Engine untouched, yet 8-seconds faster around Nardo.
French hypercar firm Bugatti have finally lifted the veils off its new Divo hypercar, a more focused & engaging take on its luxurious Chiron, but ditches outright luxe in favour of greater capabilities around the track. Bugatti also claims that this is a ‘return-to-form’ for the marque, going back to its coach building heritage as underneath, it’s basically a Chiron unchanged.
“When I took up my position at Bugatti at the beginning of the year, I soon learnt that our customers & fans were waiting for a special vehicle that would tell a further story for the brand, in addition to the Chiron. To date, a modern Bugatti has represented a perfect balance between high performance, straight-line dynamics, and luxurious comfort. Within our possibilities, we have shifted the balance in the case of the Divo further towards lateral acceleration, agility, and cornering. The Divo is made for bends. The Divo is a further project intended to thrill people and the world.” — Stephan Winkelmann, President, Bugatti Automobiles S.A.S.
The Divo is perhaps Bugatti’s most track-focused model it’s made in a long, long time. By moving their focus from just straight-line speed to corner-carving domination, the Divo’s now 8-seconds a lap faster than the Chiron on which it’s based, despite there having been no mechanical changes to the quad-turbo W16 petrol mill, which continues to produce a stratospheric 1103kW and 1600Nm.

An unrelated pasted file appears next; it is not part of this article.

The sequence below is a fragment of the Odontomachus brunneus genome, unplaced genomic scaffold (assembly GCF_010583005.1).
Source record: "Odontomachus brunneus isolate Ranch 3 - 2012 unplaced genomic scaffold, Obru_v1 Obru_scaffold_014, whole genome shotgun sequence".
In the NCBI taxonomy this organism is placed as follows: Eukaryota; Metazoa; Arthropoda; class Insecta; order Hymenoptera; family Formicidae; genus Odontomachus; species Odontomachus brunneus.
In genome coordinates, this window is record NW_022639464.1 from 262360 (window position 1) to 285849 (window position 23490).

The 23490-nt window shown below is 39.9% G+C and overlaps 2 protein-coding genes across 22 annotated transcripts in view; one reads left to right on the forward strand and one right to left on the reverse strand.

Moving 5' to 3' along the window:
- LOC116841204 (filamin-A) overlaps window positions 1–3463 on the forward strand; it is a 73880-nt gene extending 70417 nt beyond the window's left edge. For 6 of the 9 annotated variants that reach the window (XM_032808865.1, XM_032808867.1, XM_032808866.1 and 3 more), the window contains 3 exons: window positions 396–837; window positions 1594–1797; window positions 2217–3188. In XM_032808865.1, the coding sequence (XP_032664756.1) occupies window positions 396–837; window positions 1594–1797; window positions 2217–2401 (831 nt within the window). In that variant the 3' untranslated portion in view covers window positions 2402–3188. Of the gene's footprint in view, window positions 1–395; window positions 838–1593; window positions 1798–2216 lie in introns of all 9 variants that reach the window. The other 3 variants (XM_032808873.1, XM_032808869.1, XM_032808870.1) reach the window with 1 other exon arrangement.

The unique body, which is far more aggressive than the Chiron hypercar, has contributed greatly to the model’s newfound capabilities. Thanks to the improved use of carbon-fibre composites (on the intercooler, diffuser flaps), Alcantara, reduced sound insulation, deletion of storage areas and other weight-shaving measures, the Divo is some 35kg lighter than the Chiron. Further, improved aerodynamics thanks to the upgraded front air curtain, a NACA air duct, updated rear diffuser, uprated brake cooling, and an enormous fully0adjustable rear spoiler means that the Divo produces 90kg more downforce than the Chiron, totalling a considerable 456kg.
It’s worth mentioning that because the Divo is “made for bends,” V-max on the Divo has been reduced compared to the Chiron & Chiron Sport. While those cars hit terminal velocity at 420km/h, the Divo goes ‘just’ 380km/h. But before you shrug your shoulders and decide to buy one anyway, we have some bad news: All 40 Divos that have been slated for production have been sold, likely to buyers who didn’t even flinch when the French firm mentioned its €5-million (AU$7.8-million) pricetag.
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